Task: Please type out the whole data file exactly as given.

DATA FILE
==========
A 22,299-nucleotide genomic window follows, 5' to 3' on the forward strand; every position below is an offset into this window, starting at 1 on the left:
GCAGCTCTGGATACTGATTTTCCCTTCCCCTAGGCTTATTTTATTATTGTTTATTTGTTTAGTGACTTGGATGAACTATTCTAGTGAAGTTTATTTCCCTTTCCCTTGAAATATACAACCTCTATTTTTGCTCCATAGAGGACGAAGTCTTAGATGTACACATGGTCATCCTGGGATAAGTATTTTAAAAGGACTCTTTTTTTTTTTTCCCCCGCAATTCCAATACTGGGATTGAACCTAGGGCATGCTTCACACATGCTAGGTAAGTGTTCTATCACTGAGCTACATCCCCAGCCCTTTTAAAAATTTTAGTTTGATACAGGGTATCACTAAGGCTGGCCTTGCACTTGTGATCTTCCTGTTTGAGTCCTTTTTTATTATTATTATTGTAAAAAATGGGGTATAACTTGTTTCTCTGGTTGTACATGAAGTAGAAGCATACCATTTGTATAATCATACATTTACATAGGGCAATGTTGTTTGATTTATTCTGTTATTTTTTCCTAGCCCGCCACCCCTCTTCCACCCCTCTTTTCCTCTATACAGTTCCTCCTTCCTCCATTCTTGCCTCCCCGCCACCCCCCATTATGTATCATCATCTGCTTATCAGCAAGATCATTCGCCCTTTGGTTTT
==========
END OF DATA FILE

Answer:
A 22,299-nucleotide genomic window follows, 5' to 3' on the forward strand; every position below is an offset into this window, starting at 1 on the left:
GCAGCTCTGGATACTGATTTTCCCTTCCCCTAGGCTTATTTTATTATTGTTTATTTGTTTAGTGACTTGGATGAACTATTCTAGTGAAGTTTATTTCCCTTTCCCTTGAAATATACAACCTCTATTTTTGCTCCATAGAGGACGAAGTCTTAGATGTACACATGGTCATCCTGGGATAAGTATTTTAAAAGGACTCTTTTTTTTTTTTCCCCCGCAATTCCAATACTGGGATTGAACCTAGGGCATGCTTCACACATGCTAGGTAAGTGTTCTATCACTGAGCTACATCCCCAGCCCTTTTAAAAATTTTAGTTTGATACAGGGTATCACTAAGGCTGGCCTTGCACTTGTGATCTTCCTGTTTGAGTCCTTTTTTATTATTATTATTGTAAAAAATGGGGTATAACTTGTTTCTCTGGTTGTACATGAAGTAGAAGCATACCATTTGTATAATCATACATTTACATAGGGCAATGTTGTTTGATTTATTCTGTTATTTTTTCCTAGCCCGCCACCCCTCTTCCACCCCTCTTTTCCTCTATACAGTTCCTCCTTCCTCCATTCTTGCCTCCCCGCCACCCCCCATTATGTATCATCATCTGCTTATCAGCAAGATCATTCGCCCTTTGGTTTT